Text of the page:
Scott Hines, M.D.

Hines notes the importance of that analytics tool. “When we were relying solely on the payers’ claims data, there was at least a three-month delay/lag,” he says. “So we asked for specific numerators and denominators from the payers, for each of their measures.” In this context, the denominator is the patients included in a measure, and the numerator is the subgroup of patients that the health plan involved has determined are compliant with a particular measure. “And we take that information and feed it into our payer quality scorecard, and that captures any internal data, and shows us where we are in real time on those measures. We’re trying not to have any surprises, so that the payer says, for example, your benchmark was 75 percent for breast cancer screening, and you only hit 72 percent—that kind of thing.”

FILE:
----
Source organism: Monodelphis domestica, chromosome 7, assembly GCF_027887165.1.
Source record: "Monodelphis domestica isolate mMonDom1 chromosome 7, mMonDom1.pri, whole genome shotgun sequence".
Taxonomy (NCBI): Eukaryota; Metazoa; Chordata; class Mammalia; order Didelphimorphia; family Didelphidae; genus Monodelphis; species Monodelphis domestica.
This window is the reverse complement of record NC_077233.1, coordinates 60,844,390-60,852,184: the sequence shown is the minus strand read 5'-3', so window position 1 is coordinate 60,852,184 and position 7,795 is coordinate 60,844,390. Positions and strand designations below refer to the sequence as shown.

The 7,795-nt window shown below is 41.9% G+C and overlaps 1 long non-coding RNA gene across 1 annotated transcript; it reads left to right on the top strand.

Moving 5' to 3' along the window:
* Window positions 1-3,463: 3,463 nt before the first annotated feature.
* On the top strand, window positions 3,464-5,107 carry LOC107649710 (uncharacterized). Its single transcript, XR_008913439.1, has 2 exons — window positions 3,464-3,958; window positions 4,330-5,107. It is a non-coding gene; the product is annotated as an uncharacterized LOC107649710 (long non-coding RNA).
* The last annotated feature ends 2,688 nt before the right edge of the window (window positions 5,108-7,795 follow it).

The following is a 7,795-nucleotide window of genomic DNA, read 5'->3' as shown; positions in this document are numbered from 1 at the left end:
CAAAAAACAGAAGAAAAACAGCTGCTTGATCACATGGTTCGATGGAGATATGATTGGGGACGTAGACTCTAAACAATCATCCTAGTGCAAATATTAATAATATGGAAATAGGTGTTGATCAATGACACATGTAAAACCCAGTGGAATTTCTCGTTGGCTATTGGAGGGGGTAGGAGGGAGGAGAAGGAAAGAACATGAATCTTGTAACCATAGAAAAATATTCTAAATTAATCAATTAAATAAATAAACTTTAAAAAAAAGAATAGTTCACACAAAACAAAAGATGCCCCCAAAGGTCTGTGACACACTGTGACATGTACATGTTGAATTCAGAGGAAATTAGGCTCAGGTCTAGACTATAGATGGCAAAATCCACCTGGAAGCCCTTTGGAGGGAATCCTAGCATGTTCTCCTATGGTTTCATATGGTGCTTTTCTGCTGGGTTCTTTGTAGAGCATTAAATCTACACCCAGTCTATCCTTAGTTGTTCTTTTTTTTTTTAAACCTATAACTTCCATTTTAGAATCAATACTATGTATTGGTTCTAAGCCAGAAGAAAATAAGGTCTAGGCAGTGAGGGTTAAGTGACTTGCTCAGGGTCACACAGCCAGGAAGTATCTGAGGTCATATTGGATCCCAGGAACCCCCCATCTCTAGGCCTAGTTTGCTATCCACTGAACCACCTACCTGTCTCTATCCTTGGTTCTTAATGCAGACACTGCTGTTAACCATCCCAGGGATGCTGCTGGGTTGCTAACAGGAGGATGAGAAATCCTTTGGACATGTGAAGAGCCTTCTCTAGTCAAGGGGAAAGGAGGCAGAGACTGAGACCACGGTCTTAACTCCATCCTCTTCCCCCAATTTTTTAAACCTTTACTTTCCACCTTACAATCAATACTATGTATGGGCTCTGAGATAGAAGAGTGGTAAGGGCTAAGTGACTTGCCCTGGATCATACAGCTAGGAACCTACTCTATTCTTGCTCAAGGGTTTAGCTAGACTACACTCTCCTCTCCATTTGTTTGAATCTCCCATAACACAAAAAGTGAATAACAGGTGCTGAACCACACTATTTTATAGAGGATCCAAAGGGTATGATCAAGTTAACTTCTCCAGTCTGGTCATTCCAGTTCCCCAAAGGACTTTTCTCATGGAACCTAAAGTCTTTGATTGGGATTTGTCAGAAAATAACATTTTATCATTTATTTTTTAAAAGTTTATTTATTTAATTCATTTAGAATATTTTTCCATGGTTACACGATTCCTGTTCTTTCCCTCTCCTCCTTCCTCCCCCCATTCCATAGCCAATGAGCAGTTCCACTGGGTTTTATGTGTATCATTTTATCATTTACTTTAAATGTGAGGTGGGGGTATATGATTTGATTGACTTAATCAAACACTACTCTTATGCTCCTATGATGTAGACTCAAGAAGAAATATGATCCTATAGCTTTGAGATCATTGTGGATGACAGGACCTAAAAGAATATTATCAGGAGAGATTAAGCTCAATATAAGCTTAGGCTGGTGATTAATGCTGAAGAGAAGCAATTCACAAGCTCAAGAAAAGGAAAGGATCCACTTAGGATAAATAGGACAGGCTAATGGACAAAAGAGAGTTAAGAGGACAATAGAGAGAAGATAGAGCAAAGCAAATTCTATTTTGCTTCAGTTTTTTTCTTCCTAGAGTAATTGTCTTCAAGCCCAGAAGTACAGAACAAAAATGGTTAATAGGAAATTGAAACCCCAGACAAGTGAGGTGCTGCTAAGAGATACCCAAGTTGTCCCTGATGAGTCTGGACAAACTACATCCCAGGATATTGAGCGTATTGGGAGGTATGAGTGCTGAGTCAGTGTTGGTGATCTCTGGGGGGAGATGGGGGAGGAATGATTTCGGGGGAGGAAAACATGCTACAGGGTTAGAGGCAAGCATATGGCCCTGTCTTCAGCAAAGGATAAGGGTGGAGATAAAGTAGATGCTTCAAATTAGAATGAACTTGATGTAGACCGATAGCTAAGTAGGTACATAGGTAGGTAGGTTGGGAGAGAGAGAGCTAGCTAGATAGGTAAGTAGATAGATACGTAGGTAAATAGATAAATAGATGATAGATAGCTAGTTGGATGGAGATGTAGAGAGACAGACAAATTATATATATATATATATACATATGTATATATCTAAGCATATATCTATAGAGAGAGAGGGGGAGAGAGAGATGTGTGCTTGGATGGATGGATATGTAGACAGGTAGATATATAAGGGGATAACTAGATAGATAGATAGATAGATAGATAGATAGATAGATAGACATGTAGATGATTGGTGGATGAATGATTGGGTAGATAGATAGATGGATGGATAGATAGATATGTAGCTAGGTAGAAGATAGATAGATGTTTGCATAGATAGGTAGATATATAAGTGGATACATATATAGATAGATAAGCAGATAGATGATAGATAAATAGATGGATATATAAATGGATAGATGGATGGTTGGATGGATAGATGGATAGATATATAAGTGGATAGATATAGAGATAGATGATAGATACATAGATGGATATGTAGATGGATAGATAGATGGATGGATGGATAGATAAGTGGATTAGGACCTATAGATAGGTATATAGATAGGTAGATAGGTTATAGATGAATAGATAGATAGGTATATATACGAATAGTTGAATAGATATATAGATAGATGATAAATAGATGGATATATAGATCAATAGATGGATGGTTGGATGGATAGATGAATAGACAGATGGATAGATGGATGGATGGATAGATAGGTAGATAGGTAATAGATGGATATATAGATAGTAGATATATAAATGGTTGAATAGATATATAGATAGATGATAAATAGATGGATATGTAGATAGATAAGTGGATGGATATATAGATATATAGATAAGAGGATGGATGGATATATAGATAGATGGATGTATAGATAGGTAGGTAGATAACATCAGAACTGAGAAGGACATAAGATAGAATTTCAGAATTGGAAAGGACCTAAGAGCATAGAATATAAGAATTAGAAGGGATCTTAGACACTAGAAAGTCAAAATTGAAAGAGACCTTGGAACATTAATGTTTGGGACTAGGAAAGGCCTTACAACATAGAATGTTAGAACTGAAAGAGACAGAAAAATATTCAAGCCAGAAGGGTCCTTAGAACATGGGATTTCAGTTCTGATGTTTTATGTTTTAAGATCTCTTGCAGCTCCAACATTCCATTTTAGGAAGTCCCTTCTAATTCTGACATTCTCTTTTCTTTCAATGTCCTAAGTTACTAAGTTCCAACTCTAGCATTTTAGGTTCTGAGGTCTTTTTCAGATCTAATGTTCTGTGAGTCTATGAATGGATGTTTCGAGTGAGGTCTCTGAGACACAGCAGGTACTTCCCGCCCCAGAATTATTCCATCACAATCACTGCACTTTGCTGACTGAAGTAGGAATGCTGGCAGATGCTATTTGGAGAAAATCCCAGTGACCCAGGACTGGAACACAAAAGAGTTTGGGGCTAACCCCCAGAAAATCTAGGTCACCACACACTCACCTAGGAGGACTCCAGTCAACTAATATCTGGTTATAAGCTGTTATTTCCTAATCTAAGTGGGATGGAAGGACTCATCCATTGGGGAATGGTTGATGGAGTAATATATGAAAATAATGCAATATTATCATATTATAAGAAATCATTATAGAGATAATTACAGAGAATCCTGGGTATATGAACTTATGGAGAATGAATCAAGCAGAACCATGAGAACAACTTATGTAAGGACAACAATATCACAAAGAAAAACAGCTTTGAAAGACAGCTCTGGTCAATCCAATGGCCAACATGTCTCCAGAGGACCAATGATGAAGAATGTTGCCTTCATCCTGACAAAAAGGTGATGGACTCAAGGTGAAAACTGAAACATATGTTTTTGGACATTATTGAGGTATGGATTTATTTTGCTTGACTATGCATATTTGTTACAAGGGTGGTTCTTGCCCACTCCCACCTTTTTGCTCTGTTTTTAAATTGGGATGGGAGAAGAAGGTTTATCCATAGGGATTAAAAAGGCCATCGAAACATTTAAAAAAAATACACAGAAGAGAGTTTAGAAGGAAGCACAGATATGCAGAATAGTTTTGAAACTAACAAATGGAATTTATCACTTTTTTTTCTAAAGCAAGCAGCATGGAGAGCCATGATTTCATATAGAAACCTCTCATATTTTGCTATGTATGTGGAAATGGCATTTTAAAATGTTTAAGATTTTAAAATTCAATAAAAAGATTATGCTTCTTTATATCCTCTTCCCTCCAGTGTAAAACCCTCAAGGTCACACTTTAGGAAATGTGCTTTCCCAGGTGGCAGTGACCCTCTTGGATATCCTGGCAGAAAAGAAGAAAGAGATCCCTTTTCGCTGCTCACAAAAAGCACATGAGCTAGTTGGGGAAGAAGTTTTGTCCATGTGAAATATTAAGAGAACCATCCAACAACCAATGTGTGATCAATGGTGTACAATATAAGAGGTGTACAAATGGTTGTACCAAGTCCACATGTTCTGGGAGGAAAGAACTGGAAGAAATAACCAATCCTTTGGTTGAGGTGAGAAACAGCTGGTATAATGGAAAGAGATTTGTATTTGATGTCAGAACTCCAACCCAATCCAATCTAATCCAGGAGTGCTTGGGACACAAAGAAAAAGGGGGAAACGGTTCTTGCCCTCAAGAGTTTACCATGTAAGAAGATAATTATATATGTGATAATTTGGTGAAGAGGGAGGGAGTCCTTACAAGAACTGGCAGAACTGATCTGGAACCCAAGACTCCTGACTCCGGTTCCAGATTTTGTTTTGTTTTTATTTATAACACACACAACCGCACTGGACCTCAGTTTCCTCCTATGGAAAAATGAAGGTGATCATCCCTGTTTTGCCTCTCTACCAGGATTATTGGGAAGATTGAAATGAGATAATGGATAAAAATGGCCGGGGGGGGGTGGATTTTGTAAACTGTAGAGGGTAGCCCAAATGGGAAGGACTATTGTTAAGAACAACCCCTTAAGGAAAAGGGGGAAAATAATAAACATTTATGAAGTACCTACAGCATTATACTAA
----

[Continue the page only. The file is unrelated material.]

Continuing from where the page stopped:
And what’s been learned from that process? “In the past, Hines, says, “we’ve asked for specific populations for each measure. We used to take each attributed population—say, 8,000 patients in a contract—and we’d feed those numbers into the scorecard, and the prediction was off by 15 to 20 percent for each measure, for two reasons. First, many measures had continuous enrollment criteria—the patient had to be enrolled for 12 months continually to be measured, and we had patients who weren’t, so that was distorting that number. And second, when you looked at the measure specification, we were applying the current year’s HEDIS (Healthcare Effectiveness Data and Information Set) specifications, but some of the payers were using specifications from, say, 2014 or 2015, so there would be mild differences in the inclusion or exclusion criteria, the lookback period, etc., so again, it was a source of discrepancy.” In other words, constant refinement of analysis and processes, is essential for success under increasingly-demanding risk contracts.